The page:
By Denise Richardson Staff Writer
The Daily Star
---- — Missing: An elk, about 10 feet tall, weighing between 800 and 1,000 pounds.
The rusted metal sculpture, which was part of an art exhibition, has been stolen from the lawn of the Tryon Inn, Jane Sapinsky, executive director of Cherry Valley Artworks, said Tuesday.
“In Cherry Valley, you don’t expect things like this to happen,” she said. “It’s been very shocking to all of us.”
Wendy Klemperer, an artist who works with salvaged metals, created the figure of a calling elk, according to Sapinsky who said she reported the theft to state police at Richfield Springs on Monday.
The elk was part of a “sculpture trail” exhibition of 24 pieces displayed in Cherry Valley from June through September 2012, Sapinsky said. Cherry Valley Artworks presents a sculpture show about every other year, she said.
Klemperer brought the piece to the area in parts and welded the sculpture together on-site at the inn, Sapinsky said, and a crane from a local business helped erect the work.
“It was a beautiful, beautiful piece,” Sapinsky said.” Everybody loved it — it was probably the most popular work on the sculpture trail.”
Klemperer offered to leave the piece after the show ended if the inn owner agreed, Sapinsky said. She found out about the theft Saturday and held a “slim hope” that perhaps the artist had arranged for it to be picked up.
But the elk’s absence was bad news to the artist, who said she reacted with shock and disbelief.
Klemperer, who works in Brooklyn and Keene, N.H., said the stolen elk sculpture measures about 10-by-10-by-4 feet and weighs about 800 to 1,000 pounds. She told troopers the estimated value was about $20,000.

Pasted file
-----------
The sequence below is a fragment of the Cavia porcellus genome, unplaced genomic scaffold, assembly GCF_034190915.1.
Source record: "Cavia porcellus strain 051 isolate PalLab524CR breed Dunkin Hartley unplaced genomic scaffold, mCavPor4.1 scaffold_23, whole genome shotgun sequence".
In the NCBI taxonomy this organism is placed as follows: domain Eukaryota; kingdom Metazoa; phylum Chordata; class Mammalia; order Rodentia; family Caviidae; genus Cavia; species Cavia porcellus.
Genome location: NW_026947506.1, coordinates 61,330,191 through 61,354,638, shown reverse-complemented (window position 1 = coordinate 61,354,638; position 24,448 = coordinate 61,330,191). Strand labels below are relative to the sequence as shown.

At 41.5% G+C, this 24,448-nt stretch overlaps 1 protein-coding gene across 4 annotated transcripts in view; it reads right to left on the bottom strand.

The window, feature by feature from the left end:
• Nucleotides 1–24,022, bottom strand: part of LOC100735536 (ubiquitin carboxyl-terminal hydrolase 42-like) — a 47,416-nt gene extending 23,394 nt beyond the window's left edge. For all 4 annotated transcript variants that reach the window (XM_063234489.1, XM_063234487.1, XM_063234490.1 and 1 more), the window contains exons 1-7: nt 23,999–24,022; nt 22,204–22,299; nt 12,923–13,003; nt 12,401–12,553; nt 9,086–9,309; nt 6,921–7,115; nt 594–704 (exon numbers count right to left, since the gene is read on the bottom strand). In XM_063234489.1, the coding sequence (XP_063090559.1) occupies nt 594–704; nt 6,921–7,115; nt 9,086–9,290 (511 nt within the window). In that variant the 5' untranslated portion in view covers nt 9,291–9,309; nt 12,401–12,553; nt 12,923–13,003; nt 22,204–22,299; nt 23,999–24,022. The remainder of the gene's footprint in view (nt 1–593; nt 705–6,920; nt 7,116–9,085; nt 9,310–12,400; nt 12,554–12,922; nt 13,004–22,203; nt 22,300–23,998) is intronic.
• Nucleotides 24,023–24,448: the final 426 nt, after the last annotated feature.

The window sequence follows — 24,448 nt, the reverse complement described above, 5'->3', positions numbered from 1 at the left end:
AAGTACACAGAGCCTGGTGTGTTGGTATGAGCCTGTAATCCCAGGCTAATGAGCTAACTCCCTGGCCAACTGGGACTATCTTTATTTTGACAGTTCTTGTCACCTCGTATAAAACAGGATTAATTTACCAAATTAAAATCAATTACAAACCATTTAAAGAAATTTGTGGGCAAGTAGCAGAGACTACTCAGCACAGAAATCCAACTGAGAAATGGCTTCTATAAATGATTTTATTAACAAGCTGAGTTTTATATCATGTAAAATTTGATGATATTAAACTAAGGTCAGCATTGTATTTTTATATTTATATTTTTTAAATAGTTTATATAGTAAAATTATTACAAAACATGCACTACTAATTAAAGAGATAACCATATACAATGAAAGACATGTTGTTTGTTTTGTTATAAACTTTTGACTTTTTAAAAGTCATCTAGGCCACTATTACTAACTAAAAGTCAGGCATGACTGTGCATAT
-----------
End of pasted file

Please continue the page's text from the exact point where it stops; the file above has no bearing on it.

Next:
The date of the theft isn’t known but may have been about a week ago, Sapinksy said. The theft must have been well-planned because of the size and weight of the work, she said.
A message left for the Troop C public information officer before 3 p.m. Tuesday wasn’t returned by 6 p.m. The Tryon Inn and Backdoor Bar is located at 124 Main St., Cherry Valley.
Sapinsky said she heard that two men loaded the elk sculpture onto a flatbed truck and drove away with it.
“It had been taken in broad daylight,” Sapinsky said. A woman who reportedly saw the theft is trying to be identified and contacted, she said, and a man who saw the truck drive away wasn’t close enough to catch details or a description.
Klemperer said she didn’t know about Cherry Valley until invited to participate in the local show by an artist friend. Her artwork is displayed at sites across the country, she said by telephone Tuesday, and the theft gives her pause about participating in exhibits.
The situation is unfortunate for everyone involved, including the organizing group, Klemperer said. Arts groups, which present such exhibits to the public in good faith, cannot monitor outdoor displays all the time, she said, and generally, participation in such a show is at great expense to an artist.
The theft also was surprising because she considered the size and weight of the sculpture a measure of security, Klemperer said. Previously, one of her smaller pieces was stolen for scrap metal, she said, and more recently a larger work on display was intentionally knocked over.
But a larger work hasn’t been stolen, Klemperer said, wondering aloud if the work was stolen to cash in on the scrap metal value.
“I don’t know what is going to happen,” Klemperer said. “It’s very upsetting.”
Debbi Moon, an owner of the Tryon Inn, said she had been surprised to hear that the elk was stolen.
“We thought the artist had picked it up,” Moon said. The sculpture trail had attracted tourists to Cherry Valley, she said.
The elk had been a favorite for photo opportunities, she said, and birds made a nest inside it. Moon said her son, who is getting married this weekend, had planned to include photographs beside the elk as part of the wedding’s hunting theme.
Signs and other items have been stolen from the lawn, she said, expressing hope that the elk is recovered.
“We loved it,” Moon said.